Scottish Opera

Opera, flight and a group of disabled people came together in Glasgow in November to put on a new inclusive performance. We went along to find out more…

We’re all familiar with opera. Beautiful music, powerful storytelling… But performers soaring through the air? It’s safe to say that AerialO wasn’t your average opera.

Staged by Scottish Opera, Glasgow’s Waterbaby Dance Ltd and Shropshire-based Blue Eyed Soul Dance Company, AerialO brought together physically disabled and learning disabled young people and adults from across Glasgow to explore their creative side.

LEVEL PLAYING FIELD

Linda Payne from inclusive dance project Waterbaby explains: “I was at a party with Jane, the education officer at Scottish Opera, and I’d been thinking about the aerial work I’d been doing with Blue Eyed Soul. We started having a bit of a joke, saying we could do the Flying Dutchman this way. But then we thought, seriously, we could make an opera with this.”

Linda soon got in touch with Blue Eyed Soul’s artistic director Rachel Freeman, whose company has been using aerial flying techniques to let disabled and non-disabled performers dance through the air. The dancers are harnessed into ropes suspended from a metal frame, allowing them to move freely.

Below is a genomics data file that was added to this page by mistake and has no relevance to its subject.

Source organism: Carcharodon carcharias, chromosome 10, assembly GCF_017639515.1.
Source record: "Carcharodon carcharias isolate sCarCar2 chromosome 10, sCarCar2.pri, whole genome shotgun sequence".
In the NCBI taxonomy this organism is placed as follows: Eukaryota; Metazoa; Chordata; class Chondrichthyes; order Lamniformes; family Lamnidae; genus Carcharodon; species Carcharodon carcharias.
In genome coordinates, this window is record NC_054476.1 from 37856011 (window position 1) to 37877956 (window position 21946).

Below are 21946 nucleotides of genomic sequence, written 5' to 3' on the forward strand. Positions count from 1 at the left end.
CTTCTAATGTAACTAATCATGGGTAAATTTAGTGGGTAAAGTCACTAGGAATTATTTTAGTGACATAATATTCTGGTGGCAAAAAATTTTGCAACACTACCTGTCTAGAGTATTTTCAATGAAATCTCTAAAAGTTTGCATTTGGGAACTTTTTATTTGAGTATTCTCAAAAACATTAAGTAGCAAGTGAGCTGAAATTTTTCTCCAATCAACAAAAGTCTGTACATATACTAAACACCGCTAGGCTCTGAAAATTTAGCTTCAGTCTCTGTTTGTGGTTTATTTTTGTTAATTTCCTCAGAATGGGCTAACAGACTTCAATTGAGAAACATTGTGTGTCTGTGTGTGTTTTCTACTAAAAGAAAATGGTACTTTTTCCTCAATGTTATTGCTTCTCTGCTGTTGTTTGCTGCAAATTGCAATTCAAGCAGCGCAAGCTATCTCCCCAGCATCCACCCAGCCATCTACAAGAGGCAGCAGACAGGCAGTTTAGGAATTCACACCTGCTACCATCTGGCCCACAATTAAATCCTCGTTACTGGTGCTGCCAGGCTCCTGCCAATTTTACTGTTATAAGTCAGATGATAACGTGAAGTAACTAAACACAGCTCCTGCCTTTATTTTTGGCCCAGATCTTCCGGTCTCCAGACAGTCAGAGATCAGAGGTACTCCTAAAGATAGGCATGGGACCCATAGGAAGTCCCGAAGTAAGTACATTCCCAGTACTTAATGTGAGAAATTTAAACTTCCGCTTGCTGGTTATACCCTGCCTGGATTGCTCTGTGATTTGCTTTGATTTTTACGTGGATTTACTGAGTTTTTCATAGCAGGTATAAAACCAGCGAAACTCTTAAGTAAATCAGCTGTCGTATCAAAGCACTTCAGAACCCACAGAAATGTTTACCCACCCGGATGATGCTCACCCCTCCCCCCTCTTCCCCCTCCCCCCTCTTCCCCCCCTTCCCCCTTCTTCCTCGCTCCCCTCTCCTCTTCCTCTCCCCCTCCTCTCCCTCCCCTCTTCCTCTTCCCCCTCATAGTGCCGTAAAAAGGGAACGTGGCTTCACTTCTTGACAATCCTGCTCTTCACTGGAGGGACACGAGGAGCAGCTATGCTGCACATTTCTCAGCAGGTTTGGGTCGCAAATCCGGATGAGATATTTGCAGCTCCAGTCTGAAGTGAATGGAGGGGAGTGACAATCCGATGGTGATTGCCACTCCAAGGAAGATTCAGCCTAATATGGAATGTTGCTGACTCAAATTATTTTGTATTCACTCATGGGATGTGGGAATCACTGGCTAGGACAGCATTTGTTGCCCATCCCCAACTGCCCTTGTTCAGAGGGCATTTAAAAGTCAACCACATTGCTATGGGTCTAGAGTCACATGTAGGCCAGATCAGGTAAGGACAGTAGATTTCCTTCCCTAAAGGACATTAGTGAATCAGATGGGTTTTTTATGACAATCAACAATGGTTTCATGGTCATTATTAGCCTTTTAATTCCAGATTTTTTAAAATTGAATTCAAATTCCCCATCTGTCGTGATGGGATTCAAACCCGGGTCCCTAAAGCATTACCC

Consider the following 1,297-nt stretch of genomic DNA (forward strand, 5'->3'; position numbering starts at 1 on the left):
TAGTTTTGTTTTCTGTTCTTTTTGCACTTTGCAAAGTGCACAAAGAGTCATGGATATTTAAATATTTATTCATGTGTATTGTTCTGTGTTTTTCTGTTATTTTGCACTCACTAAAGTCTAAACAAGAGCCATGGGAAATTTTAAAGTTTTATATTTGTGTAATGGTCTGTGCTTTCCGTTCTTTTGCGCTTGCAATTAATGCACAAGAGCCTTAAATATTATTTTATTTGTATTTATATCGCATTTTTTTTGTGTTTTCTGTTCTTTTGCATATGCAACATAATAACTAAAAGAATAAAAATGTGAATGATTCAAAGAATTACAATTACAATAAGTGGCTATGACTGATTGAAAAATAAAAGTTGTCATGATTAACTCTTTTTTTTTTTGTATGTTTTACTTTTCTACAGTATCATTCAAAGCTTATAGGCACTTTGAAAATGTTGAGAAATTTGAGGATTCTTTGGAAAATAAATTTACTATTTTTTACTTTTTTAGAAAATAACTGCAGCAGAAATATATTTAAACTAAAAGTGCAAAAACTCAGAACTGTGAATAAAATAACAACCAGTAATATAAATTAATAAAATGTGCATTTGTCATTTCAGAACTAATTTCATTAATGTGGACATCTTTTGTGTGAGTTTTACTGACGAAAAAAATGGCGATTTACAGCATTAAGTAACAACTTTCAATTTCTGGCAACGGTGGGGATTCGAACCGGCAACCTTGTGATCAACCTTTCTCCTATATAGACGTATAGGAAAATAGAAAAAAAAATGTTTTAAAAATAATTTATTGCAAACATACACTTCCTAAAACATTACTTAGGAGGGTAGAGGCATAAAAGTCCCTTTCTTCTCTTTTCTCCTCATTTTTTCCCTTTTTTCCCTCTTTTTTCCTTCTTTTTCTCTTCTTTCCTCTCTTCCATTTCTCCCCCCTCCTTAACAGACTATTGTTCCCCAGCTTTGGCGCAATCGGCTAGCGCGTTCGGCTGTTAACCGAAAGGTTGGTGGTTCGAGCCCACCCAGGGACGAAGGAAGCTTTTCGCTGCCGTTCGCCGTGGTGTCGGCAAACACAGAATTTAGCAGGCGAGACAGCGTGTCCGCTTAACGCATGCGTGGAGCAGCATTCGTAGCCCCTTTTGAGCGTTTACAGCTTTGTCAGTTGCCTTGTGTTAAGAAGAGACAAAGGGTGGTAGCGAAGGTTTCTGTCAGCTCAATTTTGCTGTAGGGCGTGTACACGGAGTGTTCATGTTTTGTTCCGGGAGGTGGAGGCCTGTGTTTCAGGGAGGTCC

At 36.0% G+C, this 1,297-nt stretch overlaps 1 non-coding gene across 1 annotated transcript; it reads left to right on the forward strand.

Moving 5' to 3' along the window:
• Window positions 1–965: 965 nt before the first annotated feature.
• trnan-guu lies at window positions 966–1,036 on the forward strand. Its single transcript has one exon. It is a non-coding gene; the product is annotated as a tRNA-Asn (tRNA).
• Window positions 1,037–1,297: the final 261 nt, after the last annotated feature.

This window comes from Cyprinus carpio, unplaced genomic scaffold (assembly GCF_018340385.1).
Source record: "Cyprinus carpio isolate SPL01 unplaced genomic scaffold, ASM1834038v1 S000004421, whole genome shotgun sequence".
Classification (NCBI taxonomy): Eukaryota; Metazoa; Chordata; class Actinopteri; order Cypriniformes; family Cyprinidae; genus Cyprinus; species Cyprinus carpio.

“The aerial work has been developed by us to make movement more accessible,” Rachel says. “Flying levels the playing field because it doesn’t matter what ability you have, you can do it – it’s just about how you use the ropes.”

LEARNING THE ROPES

The 31-strong cast – made up of performers from Smithycroft Secondary School, Dirty Feet inclusive dance group and Glasgow’s only school for physically disabled children, Ashcraig – worked over a period of eight weeks to devise the show. The performers had a say in everything from costume design to the choreography that went along with the music, which was put together by Scottish Opera. Based on Offenbach’s Orpheus in the Underworld and telling the story of the battle between man and machine in a digital world, the performers were accompanied by the Orchestra of Scottish Opera and three professional opera singers for two 30-minute shows in November.

As the group’s final performance drew to an end and the performers took a bow, parents, friends and family leapt to their feet, wiped away tears and hollered their approval.

“The participants loved it too,” Linda says with a smile. “And that’s really the important part.”

Scottish Opera

www.scottishopera.org.uk / 0141 248 4567

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